In late September, 18-year-old student named Abel Cedeno (pictured above) fatally stabbed 15-year-old classmate Matthew McCree and slashed 16-year-old Ariane Laboy. Labou survived and Cedeno was later arrested, but Cedeno has finally gotten a chance to tell his version of events, just as the court has reduced his criminal charge from second-degree murder to manslaughter.
Initial reports said that at the time of the attack, McCree and Laboy had been throwing bits of broken pencil at the back of Cedeno’s head. After speaking to Cedeno at Rikers Island, the prison where he’s being held until his trial, Gay City News reports that Cedeno is claiming self-defense and was defending himself from McCree’s punches.
According to Cedeno, McCree had been throwing bits of broken pencil and pen caps at a tender part of his neck where Cedeno had just tattooed his mother’s name. Cedeno says that he picked up his book bag to leave the classroom, but turned around and screamed, “Who is throwing all that stuff at me?”
At this point, Cedeno says, McCree confronted him, saying, “Hey, it was me. What’s good?” (Slang for, “What are you going to do about it?”)
Cedeno claims that two teachers watched and did nothing, so he pulled out his knife, hopeful it would make McCree back off. However, McCree hit Cedeno in the face twice and Cedeno slashed out. He says he didn’t even realized that he had killed McCree or slashed Laboy until school security forces started dragging him away.
“I was trying to get [McCree] off me. I was afraid for my life,” Cedeno said. “There are groups of boys in gangs and [McCree and Laboy] hung around with those kids who carry knives and guns. Even the teachers are afraid of these students.”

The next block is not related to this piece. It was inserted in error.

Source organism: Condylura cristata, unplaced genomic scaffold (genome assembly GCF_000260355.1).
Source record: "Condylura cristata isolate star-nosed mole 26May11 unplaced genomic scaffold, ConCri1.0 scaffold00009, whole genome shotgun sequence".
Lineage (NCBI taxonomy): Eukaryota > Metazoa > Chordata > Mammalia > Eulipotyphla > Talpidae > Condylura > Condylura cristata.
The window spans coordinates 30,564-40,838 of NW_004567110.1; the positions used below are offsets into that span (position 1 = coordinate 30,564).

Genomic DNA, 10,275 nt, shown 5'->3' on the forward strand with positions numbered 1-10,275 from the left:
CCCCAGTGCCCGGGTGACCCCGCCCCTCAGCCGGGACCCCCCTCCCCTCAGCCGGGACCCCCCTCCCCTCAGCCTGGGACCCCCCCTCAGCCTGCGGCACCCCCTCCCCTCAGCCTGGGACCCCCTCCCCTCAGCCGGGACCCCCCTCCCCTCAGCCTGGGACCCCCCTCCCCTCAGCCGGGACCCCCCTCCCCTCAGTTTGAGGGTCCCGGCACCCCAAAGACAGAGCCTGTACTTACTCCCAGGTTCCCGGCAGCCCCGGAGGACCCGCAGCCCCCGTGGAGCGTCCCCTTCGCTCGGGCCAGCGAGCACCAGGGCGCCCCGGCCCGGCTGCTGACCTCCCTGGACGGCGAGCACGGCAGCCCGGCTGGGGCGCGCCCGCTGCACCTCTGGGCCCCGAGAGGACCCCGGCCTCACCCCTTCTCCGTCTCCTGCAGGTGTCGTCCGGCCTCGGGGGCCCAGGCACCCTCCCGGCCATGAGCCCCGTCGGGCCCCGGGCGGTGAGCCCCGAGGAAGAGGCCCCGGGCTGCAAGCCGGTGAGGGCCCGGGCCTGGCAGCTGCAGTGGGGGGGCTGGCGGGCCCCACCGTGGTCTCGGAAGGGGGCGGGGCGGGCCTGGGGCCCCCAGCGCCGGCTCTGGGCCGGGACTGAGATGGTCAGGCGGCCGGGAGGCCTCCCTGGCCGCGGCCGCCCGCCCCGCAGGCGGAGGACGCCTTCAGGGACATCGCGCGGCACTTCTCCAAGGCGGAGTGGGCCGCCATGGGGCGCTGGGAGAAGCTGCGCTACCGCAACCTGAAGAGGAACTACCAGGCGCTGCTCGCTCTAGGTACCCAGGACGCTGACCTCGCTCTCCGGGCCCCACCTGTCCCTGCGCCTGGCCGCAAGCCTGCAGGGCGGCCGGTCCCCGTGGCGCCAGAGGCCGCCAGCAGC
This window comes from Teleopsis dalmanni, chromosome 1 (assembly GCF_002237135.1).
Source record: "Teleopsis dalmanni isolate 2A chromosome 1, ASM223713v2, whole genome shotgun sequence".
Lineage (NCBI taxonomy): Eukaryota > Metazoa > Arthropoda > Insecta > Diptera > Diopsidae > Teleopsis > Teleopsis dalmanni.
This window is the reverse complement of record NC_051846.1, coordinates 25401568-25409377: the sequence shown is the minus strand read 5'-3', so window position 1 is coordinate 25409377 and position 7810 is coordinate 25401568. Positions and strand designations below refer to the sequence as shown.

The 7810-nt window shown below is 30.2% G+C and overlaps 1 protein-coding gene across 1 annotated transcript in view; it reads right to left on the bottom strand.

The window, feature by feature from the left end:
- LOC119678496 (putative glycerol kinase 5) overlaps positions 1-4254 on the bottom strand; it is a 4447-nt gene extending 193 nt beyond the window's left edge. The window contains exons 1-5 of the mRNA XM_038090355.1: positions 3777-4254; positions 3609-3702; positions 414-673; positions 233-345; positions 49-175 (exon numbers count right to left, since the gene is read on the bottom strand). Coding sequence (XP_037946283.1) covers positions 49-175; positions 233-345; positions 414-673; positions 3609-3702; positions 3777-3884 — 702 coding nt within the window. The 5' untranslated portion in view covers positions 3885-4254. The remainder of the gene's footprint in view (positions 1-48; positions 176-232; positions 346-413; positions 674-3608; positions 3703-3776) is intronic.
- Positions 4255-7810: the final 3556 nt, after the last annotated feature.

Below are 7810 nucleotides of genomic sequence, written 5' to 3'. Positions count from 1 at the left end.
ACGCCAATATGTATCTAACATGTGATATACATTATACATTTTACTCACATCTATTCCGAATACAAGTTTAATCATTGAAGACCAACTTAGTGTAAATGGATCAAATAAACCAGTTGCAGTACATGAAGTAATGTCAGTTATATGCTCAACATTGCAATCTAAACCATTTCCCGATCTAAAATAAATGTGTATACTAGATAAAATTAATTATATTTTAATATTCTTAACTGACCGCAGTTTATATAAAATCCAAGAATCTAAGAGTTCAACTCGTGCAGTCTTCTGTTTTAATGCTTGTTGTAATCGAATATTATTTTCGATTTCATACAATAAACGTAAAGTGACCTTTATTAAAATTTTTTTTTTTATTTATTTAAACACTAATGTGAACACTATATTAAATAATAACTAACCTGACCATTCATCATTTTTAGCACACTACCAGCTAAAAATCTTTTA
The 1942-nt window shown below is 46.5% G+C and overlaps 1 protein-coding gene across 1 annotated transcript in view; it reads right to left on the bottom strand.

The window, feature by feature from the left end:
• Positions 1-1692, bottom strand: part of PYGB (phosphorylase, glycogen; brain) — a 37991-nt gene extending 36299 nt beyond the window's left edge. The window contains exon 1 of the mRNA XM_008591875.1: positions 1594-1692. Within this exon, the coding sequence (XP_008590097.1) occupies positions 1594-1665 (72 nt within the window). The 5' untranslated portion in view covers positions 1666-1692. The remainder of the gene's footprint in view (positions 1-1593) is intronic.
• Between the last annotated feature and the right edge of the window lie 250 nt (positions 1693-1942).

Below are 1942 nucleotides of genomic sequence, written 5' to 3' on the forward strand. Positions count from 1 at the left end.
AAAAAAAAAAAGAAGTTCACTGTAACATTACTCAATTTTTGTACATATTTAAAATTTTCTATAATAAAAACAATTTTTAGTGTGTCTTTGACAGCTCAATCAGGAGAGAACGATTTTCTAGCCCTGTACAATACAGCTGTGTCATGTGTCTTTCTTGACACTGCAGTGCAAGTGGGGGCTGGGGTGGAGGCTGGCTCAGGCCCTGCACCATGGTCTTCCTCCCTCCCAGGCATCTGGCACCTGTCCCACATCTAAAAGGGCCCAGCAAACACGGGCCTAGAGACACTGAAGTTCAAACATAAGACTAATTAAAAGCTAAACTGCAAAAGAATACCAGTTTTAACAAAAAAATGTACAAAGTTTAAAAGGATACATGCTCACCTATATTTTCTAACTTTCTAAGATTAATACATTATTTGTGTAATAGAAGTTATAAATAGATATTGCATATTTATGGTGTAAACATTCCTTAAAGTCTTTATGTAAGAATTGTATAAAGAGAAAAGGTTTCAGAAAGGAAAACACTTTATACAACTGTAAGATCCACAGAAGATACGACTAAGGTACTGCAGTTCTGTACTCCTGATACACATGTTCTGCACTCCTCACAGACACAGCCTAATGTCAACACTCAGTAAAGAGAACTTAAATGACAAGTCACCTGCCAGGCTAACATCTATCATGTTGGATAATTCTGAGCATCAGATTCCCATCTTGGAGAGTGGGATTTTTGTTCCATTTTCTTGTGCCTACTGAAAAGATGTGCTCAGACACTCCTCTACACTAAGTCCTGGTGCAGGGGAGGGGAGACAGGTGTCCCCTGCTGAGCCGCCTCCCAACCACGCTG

Cedeno says he worried that his attack also came from fear that McCree and Laboy’s gang contacts might harm his family. Cedeno also worries that the many witnesses to the stabbing may not testify for fear of gang retaliation.
Defenders of Abel Cedeno say that the fault mostly lies with the school for not doing more to address its bullying problem. Cedeno’s family members say that school officials didn’t respond to reports of Cedeno being bullied and that Cedeno missed so much school because of bullying last year that he had to repeat his senior year.
McCree’s family refutes the claim that McCree was ever violent or affiliated with a gang, though the Cedeno family reports receiving death threats since McCree’s murder. Friends and family members affiliated with both McCree and Cedeno protested at the court house during a recent hearing. After the hearing, Cedeno had his criminal charge reduced from second-degree murder to manslaughter.
Abel Cedeno is being represented by Christopher R. Lynn, a man who once served as the counsel for the Coalition for Lesbian and Gay Rights.